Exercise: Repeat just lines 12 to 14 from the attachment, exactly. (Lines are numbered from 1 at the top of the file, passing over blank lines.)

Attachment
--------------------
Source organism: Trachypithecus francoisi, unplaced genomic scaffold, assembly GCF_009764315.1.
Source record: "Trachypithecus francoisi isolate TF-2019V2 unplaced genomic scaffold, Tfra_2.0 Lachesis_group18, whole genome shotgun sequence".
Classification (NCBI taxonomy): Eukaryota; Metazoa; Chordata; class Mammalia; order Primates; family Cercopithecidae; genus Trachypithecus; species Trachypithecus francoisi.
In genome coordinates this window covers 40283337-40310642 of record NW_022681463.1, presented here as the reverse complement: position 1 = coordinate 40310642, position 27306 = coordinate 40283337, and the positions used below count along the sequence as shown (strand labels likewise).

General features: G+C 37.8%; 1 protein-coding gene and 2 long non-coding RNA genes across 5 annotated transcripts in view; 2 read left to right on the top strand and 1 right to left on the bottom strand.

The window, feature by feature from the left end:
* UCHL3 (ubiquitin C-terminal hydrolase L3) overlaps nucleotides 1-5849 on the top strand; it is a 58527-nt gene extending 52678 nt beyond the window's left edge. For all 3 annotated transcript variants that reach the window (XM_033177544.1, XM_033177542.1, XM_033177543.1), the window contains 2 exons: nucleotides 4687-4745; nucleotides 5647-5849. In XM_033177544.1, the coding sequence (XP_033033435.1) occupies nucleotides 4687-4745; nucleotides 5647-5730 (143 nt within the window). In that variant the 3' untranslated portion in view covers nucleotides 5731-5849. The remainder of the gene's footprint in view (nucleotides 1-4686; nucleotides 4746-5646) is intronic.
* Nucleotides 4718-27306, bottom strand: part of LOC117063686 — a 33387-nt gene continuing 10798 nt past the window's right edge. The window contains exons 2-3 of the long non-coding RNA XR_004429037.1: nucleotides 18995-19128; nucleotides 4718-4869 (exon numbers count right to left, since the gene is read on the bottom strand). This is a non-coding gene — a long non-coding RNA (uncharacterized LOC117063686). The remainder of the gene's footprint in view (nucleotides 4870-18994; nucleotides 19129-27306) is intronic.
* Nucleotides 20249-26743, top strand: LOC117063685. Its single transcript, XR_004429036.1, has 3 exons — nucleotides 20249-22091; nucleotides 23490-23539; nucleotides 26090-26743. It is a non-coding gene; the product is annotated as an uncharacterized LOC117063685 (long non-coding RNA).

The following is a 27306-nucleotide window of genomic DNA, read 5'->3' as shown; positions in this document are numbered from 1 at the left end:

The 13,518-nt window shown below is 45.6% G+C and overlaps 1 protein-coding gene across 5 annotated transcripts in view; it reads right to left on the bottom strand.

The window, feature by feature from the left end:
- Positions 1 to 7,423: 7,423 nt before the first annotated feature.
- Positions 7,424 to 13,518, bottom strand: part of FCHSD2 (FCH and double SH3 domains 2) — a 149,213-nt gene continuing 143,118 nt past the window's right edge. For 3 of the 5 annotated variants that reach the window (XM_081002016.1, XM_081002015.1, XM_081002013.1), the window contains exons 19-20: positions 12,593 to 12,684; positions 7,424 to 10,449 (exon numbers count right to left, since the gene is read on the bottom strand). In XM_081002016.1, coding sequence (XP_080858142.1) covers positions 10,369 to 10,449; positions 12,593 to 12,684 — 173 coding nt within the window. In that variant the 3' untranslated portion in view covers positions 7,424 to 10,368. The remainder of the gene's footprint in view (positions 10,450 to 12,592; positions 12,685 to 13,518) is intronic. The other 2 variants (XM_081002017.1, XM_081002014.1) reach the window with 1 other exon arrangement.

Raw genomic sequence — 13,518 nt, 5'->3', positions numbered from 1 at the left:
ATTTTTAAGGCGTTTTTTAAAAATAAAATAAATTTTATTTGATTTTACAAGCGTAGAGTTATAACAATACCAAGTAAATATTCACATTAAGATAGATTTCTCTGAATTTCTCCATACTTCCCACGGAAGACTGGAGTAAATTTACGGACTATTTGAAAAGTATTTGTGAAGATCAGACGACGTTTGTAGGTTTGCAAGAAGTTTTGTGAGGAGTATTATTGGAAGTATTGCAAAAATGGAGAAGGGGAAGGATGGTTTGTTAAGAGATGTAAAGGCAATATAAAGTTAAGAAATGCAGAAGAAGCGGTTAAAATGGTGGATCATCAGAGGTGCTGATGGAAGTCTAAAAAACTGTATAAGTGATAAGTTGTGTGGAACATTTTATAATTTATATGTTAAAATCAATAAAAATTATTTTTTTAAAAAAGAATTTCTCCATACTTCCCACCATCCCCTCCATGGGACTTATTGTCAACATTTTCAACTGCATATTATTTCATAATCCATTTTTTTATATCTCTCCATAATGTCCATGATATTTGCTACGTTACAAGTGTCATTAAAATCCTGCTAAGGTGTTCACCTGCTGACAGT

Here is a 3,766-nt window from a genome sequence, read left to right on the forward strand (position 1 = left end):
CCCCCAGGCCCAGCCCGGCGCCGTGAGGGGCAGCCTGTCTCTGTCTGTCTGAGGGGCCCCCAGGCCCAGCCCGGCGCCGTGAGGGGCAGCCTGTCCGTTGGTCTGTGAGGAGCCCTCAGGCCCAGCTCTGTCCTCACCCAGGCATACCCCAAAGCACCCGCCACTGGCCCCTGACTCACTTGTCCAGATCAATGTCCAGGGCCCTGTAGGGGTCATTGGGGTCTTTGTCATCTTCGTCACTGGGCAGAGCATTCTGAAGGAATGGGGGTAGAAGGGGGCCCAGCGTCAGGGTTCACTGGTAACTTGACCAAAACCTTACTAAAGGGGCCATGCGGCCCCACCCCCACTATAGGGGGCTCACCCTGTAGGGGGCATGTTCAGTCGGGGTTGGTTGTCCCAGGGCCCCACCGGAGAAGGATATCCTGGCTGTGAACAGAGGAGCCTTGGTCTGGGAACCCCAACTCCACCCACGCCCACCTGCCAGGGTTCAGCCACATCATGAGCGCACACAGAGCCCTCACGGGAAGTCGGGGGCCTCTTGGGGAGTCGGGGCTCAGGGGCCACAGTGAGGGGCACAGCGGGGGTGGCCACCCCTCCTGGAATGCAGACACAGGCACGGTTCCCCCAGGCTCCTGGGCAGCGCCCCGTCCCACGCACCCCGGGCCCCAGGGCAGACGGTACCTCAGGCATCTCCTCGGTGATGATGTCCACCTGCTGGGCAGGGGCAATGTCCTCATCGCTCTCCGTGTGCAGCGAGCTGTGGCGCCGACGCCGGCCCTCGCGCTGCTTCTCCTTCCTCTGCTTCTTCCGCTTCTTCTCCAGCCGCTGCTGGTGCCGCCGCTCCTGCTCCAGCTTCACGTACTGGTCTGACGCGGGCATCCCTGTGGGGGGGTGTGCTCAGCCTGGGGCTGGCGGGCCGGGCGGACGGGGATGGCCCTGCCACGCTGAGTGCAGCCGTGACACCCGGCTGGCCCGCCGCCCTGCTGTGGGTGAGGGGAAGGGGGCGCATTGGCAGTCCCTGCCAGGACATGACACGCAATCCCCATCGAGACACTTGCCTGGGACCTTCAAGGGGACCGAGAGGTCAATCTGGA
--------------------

The window, feature by feature from the left end:
- Positions 1 to 7,423: 7,423 nt before the first annotated feature.
- Positions 7,424 to 13,518, bottom strand: part of FCHSD2 (FCH and double SH3 domains 2) — a 149,213-nt gene continuing 143,118 nt past the window's right edge. For 3 of the 5 annotated variants that reach the window (XM_081002016.1, XM_081002015.1, XM_081002013.1), the window contains exons 19-20: positions 12,593 to 12,684; positions 7,424 to 10,449 (exon numbers count right to left, since the gene is read on the bottom strand). In XM_081002016.1, coding sequence (XP_080858142.1) covers positions 10,369 to 10,449; positions 12,593 to 12,684 — 173 coding nt within the window. In that variant the 3' untranslated portion in view covers positions 7,424 to 10,368. The remainder of the gene's footprint in view (positions 10,450 to 12,592; positions 12,685 to 13,518) is intronic. The other 2 variants (XM_081002017.1, XM_081002014.1) reach the window with 1 other exon arrangement.